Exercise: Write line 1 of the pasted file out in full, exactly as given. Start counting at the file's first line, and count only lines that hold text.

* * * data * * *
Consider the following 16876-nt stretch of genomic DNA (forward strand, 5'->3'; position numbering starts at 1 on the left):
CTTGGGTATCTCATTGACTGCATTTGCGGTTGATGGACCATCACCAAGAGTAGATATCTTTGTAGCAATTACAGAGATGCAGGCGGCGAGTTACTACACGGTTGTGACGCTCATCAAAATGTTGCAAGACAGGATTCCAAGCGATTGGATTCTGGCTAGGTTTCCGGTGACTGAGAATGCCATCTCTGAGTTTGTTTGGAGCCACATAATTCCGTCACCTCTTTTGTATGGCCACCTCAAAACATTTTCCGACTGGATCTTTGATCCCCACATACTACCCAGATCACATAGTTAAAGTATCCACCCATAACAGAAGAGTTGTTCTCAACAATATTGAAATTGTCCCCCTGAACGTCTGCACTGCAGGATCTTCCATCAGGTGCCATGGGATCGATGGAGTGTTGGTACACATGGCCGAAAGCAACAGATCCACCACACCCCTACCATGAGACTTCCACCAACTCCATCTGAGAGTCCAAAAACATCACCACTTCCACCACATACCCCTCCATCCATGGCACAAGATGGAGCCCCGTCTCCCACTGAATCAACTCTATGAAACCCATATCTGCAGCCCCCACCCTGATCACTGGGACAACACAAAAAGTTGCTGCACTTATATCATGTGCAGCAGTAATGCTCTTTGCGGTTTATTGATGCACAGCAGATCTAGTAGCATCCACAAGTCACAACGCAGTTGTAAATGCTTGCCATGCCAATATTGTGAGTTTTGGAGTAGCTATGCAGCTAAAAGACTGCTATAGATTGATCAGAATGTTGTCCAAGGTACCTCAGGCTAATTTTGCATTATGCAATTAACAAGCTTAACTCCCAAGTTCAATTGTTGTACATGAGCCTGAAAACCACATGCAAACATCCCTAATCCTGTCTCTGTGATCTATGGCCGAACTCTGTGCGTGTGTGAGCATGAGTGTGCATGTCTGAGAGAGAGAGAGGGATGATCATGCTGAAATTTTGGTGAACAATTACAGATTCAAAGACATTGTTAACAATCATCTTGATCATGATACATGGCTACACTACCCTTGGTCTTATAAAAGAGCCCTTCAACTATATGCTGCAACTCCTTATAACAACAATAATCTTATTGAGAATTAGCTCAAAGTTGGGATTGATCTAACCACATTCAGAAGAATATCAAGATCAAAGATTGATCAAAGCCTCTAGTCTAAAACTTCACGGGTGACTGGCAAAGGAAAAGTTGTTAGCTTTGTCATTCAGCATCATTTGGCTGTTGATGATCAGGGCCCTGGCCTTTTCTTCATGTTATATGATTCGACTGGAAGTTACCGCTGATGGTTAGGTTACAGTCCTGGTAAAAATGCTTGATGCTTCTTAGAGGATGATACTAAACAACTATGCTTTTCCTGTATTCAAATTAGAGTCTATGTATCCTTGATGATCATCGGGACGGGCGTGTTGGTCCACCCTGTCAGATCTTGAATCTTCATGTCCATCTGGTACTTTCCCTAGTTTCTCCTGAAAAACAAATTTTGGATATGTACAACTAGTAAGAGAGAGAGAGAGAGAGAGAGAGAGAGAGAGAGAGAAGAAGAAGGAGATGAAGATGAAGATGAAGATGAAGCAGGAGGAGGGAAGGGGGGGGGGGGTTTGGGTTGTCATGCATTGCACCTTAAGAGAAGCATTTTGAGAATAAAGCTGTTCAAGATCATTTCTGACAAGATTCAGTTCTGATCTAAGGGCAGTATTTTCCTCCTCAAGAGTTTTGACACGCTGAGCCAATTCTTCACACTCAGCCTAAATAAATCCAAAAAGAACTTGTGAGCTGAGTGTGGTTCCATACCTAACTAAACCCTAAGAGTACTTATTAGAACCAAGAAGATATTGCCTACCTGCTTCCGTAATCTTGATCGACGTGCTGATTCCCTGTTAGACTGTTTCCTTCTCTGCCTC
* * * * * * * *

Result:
Consider the following 16876-nt stretch of genomic DNA (forward strand, 5'->3'; position numbering starts at 1 on the left):